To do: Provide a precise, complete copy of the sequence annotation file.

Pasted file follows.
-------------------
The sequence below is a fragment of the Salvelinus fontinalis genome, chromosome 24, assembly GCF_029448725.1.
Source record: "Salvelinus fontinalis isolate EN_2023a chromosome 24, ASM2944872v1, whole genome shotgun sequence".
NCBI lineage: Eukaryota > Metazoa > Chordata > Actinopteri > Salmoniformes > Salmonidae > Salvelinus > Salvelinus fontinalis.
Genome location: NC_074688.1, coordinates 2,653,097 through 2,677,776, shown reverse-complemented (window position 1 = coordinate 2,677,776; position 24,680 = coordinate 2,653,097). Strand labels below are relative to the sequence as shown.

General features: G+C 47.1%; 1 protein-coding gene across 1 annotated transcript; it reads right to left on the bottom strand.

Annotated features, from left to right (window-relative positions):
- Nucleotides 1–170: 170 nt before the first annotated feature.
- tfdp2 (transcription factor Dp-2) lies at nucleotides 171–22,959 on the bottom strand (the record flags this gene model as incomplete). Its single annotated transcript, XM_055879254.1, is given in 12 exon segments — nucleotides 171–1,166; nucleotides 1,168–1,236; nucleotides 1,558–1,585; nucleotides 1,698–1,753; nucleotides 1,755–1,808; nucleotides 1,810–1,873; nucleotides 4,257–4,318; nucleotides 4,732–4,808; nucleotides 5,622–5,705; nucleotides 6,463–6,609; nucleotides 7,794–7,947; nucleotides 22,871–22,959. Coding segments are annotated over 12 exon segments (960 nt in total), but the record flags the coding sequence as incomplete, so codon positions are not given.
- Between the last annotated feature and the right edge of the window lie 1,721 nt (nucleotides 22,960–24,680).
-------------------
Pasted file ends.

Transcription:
The sequence below is a fragment of the Salvelinus fontinalis genome, chromosome 24, assembly GCF_029448725.1.
Source record: "Salvelinus fontinalis isolate EN_2023a chromosome 24, ASM2944872v1, whole genome shotgun sequence".
NCBI lineage: Eukaryota > Metazoa > Chordata > Actinopteri > Salmoniformes > Salmonidae > Salvelinus > Salvelinus fontinalis.
Genome location: NC_074688.1, coordinates 2,653,097 through 2,677,776, shown reverse-complemented (window position 1 = coordinate 2,677,776; position 24,680 = coordinate 2,653,097). Strand labels below are relative to the sequence as shown.

General features: G+C 47.1%; 1 protein-coding gene across 1 annotated transcript; it reads right to left on the bottom strand.

Annotated features, from left to right (window-relative positions):
- Nucleotides 1–170: 170 nt before the first annotated feature.
- tfdp2 (transcription factor Dp-2) lies at nucleotides 171–22,959 on the bottom strand (the record flags this gene model as incomplete). Its single annotated transcript, XM_055879254.1, is given in 12 exon segments — nucleotides 171–1,166; nucleotides 1,168–1,236; nucleotides 1,558–1,585; nucleotides 1,698–1,753; nucleotides 1,755–1,808; nucleotides 1,810–1,873; nucleotides 4,257–4,318; nucleotides 4,732–4,808; nucleotides 5,622–5,705; nucleotides 6,463–6,609; nucleotides 7,794–7,947; nucleotides 22,871–22,959. Coding segments are annotated over 12 exon segments (960 nt in total), but the record flags the coding sequence as incomplete, so codon positions are not given.
- Between the last annotated feature and the right edge of the window lie 1,721 nt (nucleotides 22,960–24,680).